These questions can lead you into the technical weeds. On a racing boat, we would surely have a selection of multiple headsails for optimal performance in all conditions. For us though, we needed one sail that would be best in our average conditions and work well enough in all conditions.

The Yankee falls short in upwind shape and is a reduction in much-needed sail area. The end-plate effect is also lost at tight angles. It does have the benefit of staying out of the reach of waves when the conditions get rough. We find though that if we are sailing in conditions where waves are crashing up onto our genoa, a reef is in order, raising the foot.

A jib top is fast off the wind, where we like to sail, and gives us extra sail area up high where the wind is, but compromises too much if we must sail upwind to make VMG or claw off of a lee shore in current.

Max Size Genoas

Why didn’t we go with a 155% maximum size genoa? Weight is one consideration, built with the strength needed it becomes very heavy. This adds to weight aloft. We think a 150+ jib should be built for light air to be handleable by a shorthanded crew. Big jibs are also very hard to tack. There is a lot of grinding and winching to be done every time the boat turns, and many times requires a person to walk the clew around. With the IFS on, surely it would require furling.

A benefit is more speed in light air, but there are some drawbacks. First, it reduces the efficiency of the main by closing the slot aft of the mast. You see this with a large bubble in the mainsail. So, to use this optimally, once again additional outside sheeting points should be considered.

Second, in very light air, with such a heavy built sail, it would generate a lot of negative energy while slatting. If it dropped under 4 knots, we would likely have to switch to a smaller sail just to ensure the sail stayed full.

The third drawback is the average wind speed we normally sail in. Tradewind conditions are normally from 10-20 knots. The world average wind speed is 7.4 knots, and most areas frequently sailed are in the 10-12 knot range. These speeds are coming in at the very top end of a full 155% genoa, meaning most of the time you would be sailing with it partially furled.

The larger the sail, the larger the cost as well. So effectively with a larger jib, we would be paying for more sail area that we would seldom use.


How does this come into play with sail selection? Well, on a fully crewed racing boat it does not, AT ALL! However, on a performance doublehanded cruising boat, this is a big concern. We sail far offshore, outside the reach of authorities for assistance. We are on our own.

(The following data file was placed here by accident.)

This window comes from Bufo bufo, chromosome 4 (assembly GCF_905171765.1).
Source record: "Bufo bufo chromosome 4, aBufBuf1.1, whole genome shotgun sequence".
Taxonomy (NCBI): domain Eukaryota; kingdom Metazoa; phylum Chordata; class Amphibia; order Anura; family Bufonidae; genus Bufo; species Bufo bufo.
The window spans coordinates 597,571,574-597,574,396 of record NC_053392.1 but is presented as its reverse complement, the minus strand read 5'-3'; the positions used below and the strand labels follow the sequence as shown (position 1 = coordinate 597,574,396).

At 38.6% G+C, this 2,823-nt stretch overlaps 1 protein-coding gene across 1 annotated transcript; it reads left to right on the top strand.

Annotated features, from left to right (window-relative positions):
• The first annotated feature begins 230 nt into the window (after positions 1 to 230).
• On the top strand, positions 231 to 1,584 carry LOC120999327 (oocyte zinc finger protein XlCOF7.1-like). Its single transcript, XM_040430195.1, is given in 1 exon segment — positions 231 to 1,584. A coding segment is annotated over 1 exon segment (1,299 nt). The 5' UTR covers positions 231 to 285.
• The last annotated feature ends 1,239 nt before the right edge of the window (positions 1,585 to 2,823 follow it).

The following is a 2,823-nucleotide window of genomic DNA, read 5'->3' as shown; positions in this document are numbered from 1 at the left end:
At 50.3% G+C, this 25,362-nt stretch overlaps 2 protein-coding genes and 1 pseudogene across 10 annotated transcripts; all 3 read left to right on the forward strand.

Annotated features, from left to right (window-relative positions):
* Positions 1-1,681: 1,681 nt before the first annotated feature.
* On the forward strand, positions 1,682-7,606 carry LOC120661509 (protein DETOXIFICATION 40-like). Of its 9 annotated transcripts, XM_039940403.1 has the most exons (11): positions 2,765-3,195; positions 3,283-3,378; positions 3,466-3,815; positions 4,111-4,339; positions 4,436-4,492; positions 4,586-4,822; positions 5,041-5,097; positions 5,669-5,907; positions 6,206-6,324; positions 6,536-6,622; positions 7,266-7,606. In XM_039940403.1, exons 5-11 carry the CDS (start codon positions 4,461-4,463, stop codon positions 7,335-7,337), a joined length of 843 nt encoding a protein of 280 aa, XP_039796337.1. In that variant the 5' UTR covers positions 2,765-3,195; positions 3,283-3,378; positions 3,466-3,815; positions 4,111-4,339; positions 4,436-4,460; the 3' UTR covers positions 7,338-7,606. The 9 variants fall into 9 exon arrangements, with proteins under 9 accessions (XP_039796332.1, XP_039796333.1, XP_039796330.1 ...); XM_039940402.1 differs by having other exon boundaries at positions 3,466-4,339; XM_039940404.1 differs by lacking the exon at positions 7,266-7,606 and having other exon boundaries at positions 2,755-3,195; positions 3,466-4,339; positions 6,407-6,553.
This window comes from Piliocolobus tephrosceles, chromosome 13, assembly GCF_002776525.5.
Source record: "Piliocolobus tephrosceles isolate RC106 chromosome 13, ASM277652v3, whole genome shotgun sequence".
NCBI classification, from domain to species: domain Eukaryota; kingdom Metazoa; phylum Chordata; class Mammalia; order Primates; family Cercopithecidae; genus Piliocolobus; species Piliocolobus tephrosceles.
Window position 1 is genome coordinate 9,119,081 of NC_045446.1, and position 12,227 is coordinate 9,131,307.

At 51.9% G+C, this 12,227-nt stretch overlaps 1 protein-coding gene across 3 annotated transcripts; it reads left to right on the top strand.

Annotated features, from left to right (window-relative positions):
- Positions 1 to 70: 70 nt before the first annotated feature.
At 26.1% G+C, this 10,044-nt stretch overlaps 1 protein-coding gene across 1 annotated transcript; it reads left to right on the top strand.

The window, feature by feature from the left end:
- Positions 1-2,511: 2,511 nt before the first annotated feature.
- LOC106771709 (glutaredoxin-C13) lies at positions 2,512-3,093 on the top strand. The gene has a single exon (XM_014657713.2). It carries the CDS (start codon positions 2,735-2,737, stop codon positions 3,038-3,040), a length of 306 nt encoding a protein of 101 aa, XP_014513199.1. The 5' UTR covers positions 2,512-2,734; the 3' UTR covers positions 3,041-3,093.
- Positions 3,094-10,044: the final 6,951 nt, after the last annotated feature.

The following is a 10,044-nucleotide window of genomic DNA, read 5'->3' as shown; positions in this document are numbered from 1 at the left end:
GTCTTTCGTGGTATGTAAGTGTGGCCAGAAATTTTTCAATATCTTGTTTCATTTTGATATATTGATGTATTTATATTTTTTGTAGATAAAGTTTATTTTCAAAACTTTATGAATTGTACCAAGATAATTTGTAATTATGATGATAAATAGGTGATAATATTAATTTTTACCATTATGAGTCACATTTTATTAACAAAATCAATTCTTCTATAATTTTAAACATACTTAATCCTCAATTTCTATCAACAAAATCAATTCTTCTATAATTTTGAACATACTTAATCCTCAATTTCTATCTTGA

Although we love doing bow work as it gets the adrenaline going, the fact is, the less time we have to spend on the pointy end, the better off we are from a safety perspective. Moving sails fore and aft, leaning over lifelines to connect to bowsprits, etc. creates the potential for errors or missteps. Having fewer sail options means fewer gear changes, which means less opportunity for failure.

This is where keeping it simple and giving up a little bit of speed in some conditions is smart. Remember, even though we like to go fast, we are cruising.


The last thing to talk about, that we thought about, during our sail selection was storage space. One would think that with just two people on a 46-foot boat there would be plenty of room. In fact, there is not. We try to travel light and still have almost every nook and cranny filled with spares, food, and gear.

Sails are big, and storage becomes an issue. We don’t want to have to climb over sail bags day in and day out. We also don’t want them on deck where they can become an issue or trip hazard in heavy conditions. Those cool stacks of sails on Volvo Ocean Race boats are designed safely in place, not a secondary consideration. You also don’t see them on shorthanded boats.

For a shorthanded offshore cruiser, we find it is best to store the sails where they can be easily used, on furlers, ready to deploy or retrieve. If our budget was a bit greater, we would also put our staysail/IFS on a removable furler for better storage and quicker deployment.

Our Final Choice

After all of this thinking, we finally put our money where our brains were and decided that the existing fore-sail-plan of a 130% furling genoa was the way to go. We measured the existing sail and sent the numbers off to Andy Camarda at Evolutions sails for an exact replacement, but of upgraded material. If you decided to contact Evolution Sails for a quote, make sure to tell them Sailing Sweet Ruca sent you!

After a few weeks of waiting for it to be put into the queue, our sail was built quickly. Despite a few setbacks caused by pandemic lockdowns in New Zealand and a big scare from UPS (they came through in the end) our brand new jib arrived here in Tenerife on time and in perfect condition. We are excited to put it to the test with 5,000 miles of sailing to Cape Horn and Patagonia.